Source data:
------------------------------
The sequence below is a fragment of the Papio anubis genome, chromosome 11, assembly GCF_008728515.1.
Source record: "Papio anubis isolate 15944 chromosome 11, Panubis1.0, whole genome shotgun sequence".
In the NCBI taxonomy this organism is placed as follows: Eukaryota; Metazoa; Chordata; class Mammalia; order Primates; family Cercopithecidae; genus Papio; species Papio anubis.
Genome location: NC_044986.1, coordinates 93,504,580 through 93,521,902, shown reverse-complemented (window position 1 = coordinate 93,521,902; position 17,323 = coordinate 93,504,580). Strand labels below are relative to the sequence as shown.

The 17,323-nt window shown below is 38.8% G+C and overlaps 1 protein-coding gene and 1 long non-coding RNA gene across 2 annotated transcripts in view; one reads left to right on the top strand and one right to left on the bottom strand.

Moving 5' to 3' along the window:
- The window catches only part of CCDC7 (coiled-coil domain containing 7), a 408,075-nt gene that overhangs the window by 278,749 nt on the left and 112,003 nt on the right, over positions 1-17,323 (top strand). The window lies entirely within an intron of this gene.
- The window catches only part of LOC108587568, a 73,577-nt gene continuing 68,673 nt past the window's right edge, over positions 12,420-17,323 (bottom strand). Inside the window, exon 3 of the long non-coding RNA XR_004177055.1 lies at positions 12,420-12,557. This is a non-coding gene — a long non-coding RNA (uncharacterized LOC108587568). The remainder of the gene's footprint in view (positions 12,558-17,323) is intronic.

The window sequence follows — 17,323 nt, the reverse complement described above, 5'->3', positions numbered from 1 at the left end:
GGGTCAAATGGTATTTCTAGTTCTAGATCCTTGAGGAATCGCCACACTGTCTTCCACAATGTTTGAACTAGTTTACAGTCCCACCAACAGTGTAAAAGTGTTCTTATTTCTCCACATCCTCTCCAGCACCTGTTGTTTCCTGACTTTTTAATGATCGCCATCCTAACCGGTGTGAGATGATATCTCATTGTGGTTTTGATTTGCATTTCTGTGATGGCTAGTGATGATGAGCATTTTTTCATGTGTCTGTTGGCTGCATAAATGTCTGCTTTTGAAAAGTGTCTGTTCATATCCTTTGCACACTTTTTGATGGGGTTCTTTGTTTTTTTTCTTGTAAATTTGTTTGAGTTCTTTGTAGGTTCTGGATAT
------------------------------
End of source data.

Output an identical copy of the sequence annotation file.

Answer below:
The sequence below is a fragment of the Papio anubis genome, chromosome 11, assembly GCF_008728515.1.
Source record: "Papio anubis isolate 15944 chromosome 11, Panubis1.0, whole genome shotgun sequence".
In the NCBI taxonomy this organism is placed as follows: Eukaryota; Metazoa; Chordata; class Mammalia; order Primates; family Cercopithecidae; genus Papio; species Papio anubis.
Genome location: NC_044986.1, coordinates 93,504,580 through 93,521,902, shown reverse-complemented (window position 1 = coordinate 93,521,902; position 17,323 = coordinate 93,504,580). Strand labels below are relative to the sequence as shown.

The 17,323-nt window shown below is 38.8% G+C and overlaps 1 protein-coding gene and 1 long non-coding RNA gene across 2 annotated transcripts in view; one reads left to right on the top strand and one right to left on the bottom strand.

Moving 5' to 3' along the window:
- The window catches only part of CCDC7 (coiled-coil domain containing 7), a 408,075-nt gene that overhangs the window by 278,749 nt on the left and 112,003 nt on the right, over positions 1-17,323 (top strand). The window lies entirely within an intron of this gene.
- The window catches only part of LOC108587568, a 73,577-nt gene continuing 68,673 nt past the window's right edge, over positions 12,420-17,323 (bottom strand). Inside the window, exon 3 of the long non-coding RNA XR_004177055.1 lies at positions 12,420-12,557. This is a non-coding gene — a long non-coding RNA (uncharacterized LOC108587568). The remainder of the gene's footprint in view (positions 12,558-17,323) is intronic.

The window sequence follows — 17,323 nt, the reverse complement described above, 5'->3', positions numbered from 1 at the left end:
GGGTCAAATGGTATTTCTAGTTCTAGATCCTTGAGGAATCGCCACACTGTCTTCCACAATGTTTGAACTAGTTTACAGTCCCACCAACAGTGTAAAAGTGTTCTTATTTCTCCACATCCTCTCCAGCACCTGTTGTTTCCTGACTTTTTAATGATCGCCATCCTAACCGGTGTGAGATGATATCTCATTGTGGTTTTGATTTGCATTTCTGTGATGGCTAGTGATGATGAGCATTTTTTCATGTGTCTGTTGGCTGCATAAATGTCTGCTTTTGAAAAGTGTCTGTTCATATCCTTTGCACACTTTTTGATGGGGTTCTTTGTTTTTTTTCTTGTAAATTTGTTTGAGTTCTTTGTAGGTTCTGGATAT